No, I don’t mean baseball! I have just started reading a book entitled Sweet Charity?: Emergency Food and the End of Entitlement, by Janet Poppendieck. In this book she contends that so many Americans participate in the fight to end hunger by donating to or volunteering in soup kitchens or food banks and pantries that it has become a national pastime. Poppendieck chronicles the increased reliance on charity as a response to poverty and hunger in the United States, while noting the erosion of government provided assistance. She contends that this resurgence in charity is a Band-Aid approach to ending poverty and hunger and is not the positive force it appears to be at first glance.
Her argument is two-fold. First she states that America soundly rejected this form of poverty remediation over half a century ago. Private charitable organizations, Poppendieck suggests, are inefficient and vary from location to location in the amount of assistance they provide. She further states that serving meals and distributing groceries is inadequate assistance and serves to separate and segregate those in poverty from the rest of society.
The second point in Poppendieck’s argument is that participating in a charitable response to hunger and poverty diverts our attention from an actual solution to poverty in America. Volunteering in and donating to charitable food distribution organizations, she contends, makes many Americans feel good and gives them a sense that the hunger problem is being addressed. Poppendieck suggests that all this goodwill Americans feel prevents us from working to implement national policies with the goal of truly ending poverty and hunger in America.
As someone who has just committed a large amount of my time to volunteering in food pantries and working to fill some of the gaps that exist in assisting the food insecure, I was taken aback by the notion that I might be doing more harm than good. I am, however, intrigued by what she has to say. I have a feeling in the end we will not be too far apart on our assessment of the situation and what needs to occur to eliminate food insecurity in the United States. That said, I do think this book will at times challenge my beliefs and opinions.
I think it is healthy to challenge the beliefs we hold, be they religious, political, or philosophical. Part of the problem we face in the United States today stems from the fact that people surround themselves with information and people that reinforce their belief structure. But that is a whole other discussion and one I don’t plan to undertake on this blog. As I stated, I have just started reading the book, but I will share with you my thoughts on the topic and the book when I am done. I am curious to see how or if it will alter the course of my journey to assist the food insecure.
I would be interested in your initial response to Poppendieck’s premise, or if you have read the book, what you thought about it.
Maybe reading the book would challenge my thinking, but my initial response is that helping those in need on a grass roots level would be more effective than a top down approach, which is usually a one size fits all approach. Food banks, soup kitchens, Meals on Wheels, and those who hand out food on the streets make a difference to those they serve. Often times these charties have knowledgeable people available who can help those in need get support or assistance in other ways. And many are very needed when SNAP or WIC benefits run out part way through the month or when someone can’t get those. I’m not saying a top down approach isn’t needed – I do believe WIC and SNAP are very successful programs. I just disagree that charity is not making a significant impact. I’d be interested to know what the author is suggesting as a means to end poverty. Guess I’ll have to add the book to my reading list 😉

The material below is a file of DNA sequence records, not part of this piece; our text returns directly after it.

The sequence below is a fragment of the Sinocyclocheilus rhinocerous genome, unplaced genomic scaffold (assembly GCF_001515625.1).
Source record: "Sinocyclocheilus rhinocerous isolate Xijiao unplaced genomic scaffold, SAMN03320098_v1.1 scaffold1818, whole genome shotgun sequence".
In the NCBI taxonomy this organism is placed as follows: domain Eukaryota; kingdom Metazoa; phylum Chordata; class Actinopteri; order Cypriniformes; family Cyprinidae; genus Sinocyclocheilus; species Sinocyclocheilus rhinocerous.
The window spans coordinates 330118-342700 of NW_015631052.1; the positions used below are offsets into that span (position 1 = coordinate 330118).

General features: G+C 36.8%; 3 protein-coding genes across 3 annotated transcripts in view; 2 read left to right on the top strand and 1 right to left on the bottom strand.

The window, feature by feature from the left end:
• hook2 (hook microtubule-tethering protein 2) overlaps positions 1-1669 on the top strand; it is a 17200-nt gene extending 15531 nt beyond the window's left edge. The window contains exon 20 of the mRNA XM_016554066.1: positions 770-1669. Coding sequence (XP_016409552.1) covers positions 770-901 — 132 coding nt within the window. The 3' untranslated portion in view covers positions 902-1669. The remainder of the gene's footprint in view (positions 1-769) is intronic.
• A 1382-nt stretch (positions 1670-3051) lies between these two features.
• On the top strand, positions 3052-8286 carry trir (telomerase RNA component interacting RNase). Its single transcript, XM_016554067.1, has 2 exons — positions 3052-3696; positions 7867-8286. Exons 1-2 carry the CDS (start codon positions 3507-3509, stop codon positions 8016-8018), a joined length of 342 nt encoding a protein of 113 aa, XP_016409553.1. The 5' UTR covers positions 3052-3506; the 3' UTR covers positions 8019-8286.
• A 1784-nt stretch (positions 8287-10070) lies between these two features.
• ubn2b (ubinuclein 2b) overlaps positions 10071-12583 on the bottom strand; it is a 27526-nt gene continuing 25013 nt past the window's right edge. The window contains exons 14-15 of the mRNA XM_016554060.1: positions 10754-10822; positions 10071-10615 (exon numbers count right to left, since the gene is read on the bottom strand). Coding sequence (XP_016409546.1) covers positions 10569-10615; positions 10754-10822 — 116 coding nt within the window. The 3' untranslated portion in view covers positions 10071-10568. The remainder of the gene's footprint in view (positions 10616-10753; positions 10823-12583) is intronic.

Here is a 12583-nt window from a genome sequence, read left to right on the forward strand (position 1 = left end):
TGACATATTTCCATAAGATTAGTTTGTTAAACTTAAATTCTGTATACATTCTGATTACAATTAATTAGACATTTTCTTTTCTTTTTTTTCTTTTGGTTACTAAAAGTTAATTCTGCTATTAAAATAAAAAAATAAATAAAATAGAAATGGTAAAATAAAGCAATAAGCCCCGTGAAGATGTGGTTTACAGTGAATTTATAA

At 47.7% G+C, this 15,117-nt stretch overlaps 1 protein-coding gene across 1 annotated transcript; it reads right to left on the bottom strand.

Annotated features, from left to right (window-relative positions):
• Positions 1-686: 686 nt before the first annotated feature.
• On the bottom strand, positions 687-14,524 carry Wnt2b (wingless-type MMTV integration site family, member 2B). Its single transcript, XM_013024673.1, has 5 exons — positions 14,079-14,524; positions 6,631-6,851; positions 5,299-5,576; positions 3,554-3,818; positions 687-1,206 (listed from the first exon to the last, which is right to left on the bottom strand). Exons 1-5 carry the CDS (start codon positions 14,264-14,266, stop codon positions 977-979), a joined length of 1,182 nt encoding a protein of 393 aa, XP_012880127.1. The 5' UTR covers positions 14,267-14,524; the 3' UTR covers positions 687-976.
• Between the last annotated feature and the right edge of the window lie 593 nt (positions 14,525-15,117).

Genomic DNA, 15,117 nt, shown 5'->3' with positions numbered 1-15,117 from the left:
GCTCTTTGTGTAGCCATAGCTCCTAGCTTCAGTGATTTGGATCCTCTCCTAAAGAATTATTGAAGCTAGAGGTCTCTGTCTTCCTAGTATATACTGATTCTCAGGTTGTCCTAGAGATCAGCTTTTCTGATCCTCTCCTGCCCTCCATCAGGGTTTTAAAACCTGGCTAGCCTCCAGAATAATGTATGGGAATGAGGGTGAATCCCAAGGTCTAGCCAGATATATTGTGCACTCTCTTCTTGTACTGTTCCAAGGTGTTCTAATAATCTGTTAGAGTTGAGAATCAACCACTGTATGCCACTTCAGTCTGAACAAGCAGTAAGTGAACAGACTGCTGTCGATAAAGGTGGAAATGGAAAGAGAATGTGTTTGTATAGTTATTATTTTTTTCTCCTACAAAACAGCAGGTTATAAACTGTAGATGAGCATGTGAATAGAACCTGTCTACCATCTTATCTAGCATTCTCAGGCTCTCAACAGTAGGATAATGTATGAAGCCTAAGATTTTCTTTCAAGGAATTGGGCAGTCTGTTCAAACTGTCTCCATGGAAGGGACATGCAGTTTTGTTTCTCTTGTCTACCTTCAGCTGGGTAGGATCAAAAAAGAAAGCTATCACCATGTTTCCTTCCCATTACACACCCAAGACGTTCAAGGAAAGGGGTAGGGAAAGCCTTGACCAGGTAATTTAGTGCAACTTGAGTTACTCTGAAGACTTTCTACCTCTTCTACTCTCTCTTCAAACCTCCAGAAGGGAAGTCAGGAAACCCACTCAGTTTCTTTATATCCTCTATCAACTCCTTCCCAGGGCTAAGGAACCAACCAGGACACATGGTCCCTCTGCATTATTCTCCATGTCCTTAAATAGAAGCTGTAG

I’m glad you have joined us. I knew I could count on your insightful comments! I totally agree with you that these charitable organizations are making a significant impact and I think Janet Poppendieck would too. Again I am only at the beginning of the book, so I am hesitant to say definitively what all her points are, but I will give a sense of what I am gathering so far. What I think she is mainly saying is that these organizations have taken over, through necessity, the heavy lifting of assisting those in poverty and that was not intended as their purpose. Furthermore, the good will we feel as we volunteer or donate, she feels, may prevent us from truly examining the depths of the problem and working to create policies that make this assistance or any assistance less necessary.
I will also say that through my volunteering experiences I can see some deficiencies in relying on food banks, pantries, and soup kitchens to fill in the gaps. This is through no fault of the organization. They are doing wonderful work. There are just limitations to what they can do or are permitted to do.